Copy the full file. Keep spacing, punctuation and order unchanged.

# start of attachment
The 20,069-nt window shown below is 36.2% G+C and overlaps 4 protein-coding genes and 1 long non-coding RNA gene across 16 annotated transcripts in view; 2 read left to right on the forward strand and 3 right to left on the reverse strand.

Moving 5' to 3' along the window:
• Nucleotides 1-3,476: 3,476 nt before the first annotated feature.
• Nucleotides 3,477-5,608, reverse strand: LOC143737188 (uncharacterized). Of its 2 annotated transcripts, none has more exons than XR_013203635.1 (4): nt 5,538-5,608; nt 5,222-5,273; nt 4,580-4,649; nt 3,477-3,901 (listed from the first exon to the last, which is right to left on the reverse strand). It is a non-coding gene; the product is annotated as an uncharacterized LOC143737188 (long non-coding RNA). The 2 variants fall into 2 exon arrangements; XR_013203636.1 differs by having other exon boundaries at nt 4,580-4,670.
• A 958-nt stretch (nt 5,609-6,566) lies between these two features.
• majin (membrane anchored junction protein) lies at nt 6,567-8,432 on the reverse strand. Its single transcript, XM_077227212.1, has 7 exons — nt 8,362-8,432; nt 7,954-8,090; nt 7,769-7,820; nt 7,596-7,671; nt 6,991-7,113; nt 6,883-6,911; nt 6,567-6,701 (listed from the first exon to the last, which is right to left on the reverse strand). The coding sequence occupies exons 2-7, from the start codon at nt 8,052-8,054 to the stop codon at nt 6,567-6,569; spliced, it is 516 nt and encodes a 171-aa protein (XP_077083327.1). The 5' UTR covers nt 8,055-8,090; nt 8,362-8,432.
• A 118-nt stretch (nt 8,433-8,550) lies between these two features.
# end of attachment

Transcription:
The 20,069-nt window shown below is 36.2% G+C and overlaps 4 protein-coding genes and 1 long non-coding RNA gene across 16 annotated transcripts in view; 2 read left to right on the forward strand and 3 right to left on the reverse strand.

Moving 5' to 3' along the window:
• Nucleotides 1-3,476: 3,476 nt before the first annotated feature.
• Nucleotides 3,477-5,608, reverse strand: LOC143737188 (uncharacterized). Of its 2 annotated transcripts, none has more exons than XR_013203635.1 (4): nt 5,538-5,608; nt 5,222-5,273; nt 4,580-4,649; nt 3,477-3,901 (listed from the first exon to the last, which is right to left on the reverse strand). It is a non-coding gene; the product is annotated as an uncharacterized LOC143737188 (long non-coding RNA). The 2 variants fall into 2 exon arrangements; XR_013203636.1 differs by having other exon boundaries at nt 4,580-4,670.
• A 958-nt stretch (nt 5,609-6,566) lies between these two features.
• majin (membrane anchored junction protein) lies at nt 6,567-8,432 on the reverse strand. Its single transcript, XM_077227212.1, has 7 exons — nt 8,362-8,432; nt 7,954-8,090; nt 7,769-7,820; nt 7,596-7,671; nt 6,991-7,113; nt 6,883-6,911; nt 6,567-6,701 (listed from the first exon to the last, which is right to left on the reverse strand). The coding sequence occupies exons 2-7, from the start codon at nt 8,052-8,054 to the stop codon at nt 6,567-6,569; spliced, it is 516 nt and encodes a 171-aa protein (XP_077083327.1). The 5' UTR covers nt 8,055-8,090; nt 8,362-8,432.
• A 118-nt stretch (nt 8,433-8,550) lies between these two features.